The Boston-based Future of Life Institute, backed by a $10 million donation from Elon Musk, recently announced its list of 37 winners of research grants in the field of artificial intelligence. Spurred by concerns from luminaries such as Musk, Stephen Hawking and Bill Gates that we’re ill-prepared for the coming age of machine super-intelligence, the grants — ranging in size from $20,000 to $1.5 million — are part of a bigger plan to prevent AI from wrecking the planet.
At the very least, one hopes, the ideas and concepts being explored in these winning AI grants might help prevent some of the “unintended” and “disastrous” consequences hinted at by the Future of Life Institute earlier — such as robot homicides in factories or road collisions involving self-driving cars.
1. Keeping super-smart weapons systems under human control
When most people think about killer AI taking over the planet, they usually think of a “Terminator”-like scenario populated by rogue cyborgs, Skynet and an epic battle between man and machine. While even the Future of Life Institute admits that a “Terminator” future for AI confuses fact and reality, there is a real need to make sure that super-smart autonomous weapons systems don’t start overriding their human masters in the future.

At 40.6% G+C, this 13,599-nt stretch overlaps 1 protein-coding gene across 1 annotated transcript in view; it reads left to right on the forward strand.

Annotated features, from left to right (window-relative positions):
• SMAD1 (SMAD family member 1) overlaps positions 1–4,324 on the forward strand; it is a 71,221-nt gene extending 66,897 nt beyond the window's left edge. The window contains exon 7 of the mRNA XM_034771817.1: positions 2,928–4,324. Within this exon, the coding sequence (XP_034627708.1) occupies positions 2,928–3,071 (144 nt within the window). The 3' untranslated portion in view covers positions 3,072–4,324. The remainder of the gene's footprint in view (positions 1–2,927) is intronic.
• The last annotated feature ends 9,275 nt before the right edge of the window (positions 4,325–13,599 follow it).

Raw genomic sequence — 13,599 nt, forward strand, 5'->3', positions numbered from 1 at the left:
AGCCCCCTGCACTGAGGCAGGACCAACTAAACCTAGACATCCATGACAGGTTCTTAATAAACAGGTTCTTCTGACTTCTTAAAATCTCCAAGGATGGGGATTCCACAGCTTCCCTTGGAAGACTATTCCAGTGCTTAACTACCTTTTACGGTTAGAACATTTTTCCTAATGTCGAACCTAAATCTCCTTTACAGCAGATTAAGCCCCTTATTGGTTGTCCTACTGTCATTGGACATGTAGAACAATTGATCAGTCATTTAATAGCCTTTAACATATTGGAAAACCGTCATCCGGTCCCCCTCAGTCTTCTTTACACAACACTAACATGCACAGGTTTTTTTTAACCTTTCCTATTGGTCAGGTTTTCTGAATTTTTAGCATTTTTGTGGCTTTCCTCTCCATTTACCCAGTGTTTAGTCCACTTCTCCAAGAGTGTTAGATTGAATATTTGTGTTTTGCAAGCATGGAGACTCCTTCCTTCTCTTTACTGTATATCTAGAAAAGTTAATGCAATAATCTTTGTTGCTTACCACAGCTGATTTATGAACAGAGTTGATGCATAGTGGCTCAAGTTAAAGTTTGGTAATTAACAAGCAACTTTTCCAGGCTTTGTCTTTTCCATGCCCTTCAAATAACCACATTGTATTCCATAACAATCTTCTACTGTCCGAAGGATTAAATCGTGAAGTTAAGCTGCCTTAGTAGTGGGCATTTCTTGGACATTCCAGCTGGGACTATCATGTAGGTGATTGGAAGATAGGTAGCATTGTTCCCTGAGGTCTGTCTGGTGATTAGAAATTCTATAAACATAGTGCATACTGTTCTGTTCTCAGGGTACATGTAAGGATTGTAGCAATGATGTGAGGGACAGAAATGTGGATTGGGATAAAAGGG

Which might be why one of the grants highlighted by the Future of Life Institute was a $136,918 grant to University of Denver visiting professor Heather Roff Perkins, who is studying the links between “Lethal Autonomous Weapons, AI and Meaningful Human Control.” According to the project’s summary, once autonomous weapons systems (think military drones and battlefield bots) start to become superintelligent, there’s always a risk that they will start to slip the bonds of human control, and in so doing, “change the future of conflict.”
2. Making AI systems explain their decisions to humans in excruciating detail
At some point, computers are going to far surpass the intellectual capacity of their human operators. When that day happens, we’re going to need to know how they think and all the little assumptions, inferences and predictions that go into their final decisions. That’s especially true for complex AI autonomous systems that integrate sensors, computers and actuators – all of these systems will be able to process and make decisions about much more data than humans are capable of analyzing by themselves.
As a result, Professor Manuela Veloso of Carnegie Mellon University received a $200,000 grant to find ways to make complex AI systems explain their decisions to humans. As she suggests, the only way to make them truly accepted and trusted is if we make these AI systems completely transparent in their decision-making process. This may not be a big deal if it’s a matter of challenging your Internet of Things device why it turned off the lights at home, but a much bigger deal if you’re relying on AI medical assistants to prescribe medications or treatments.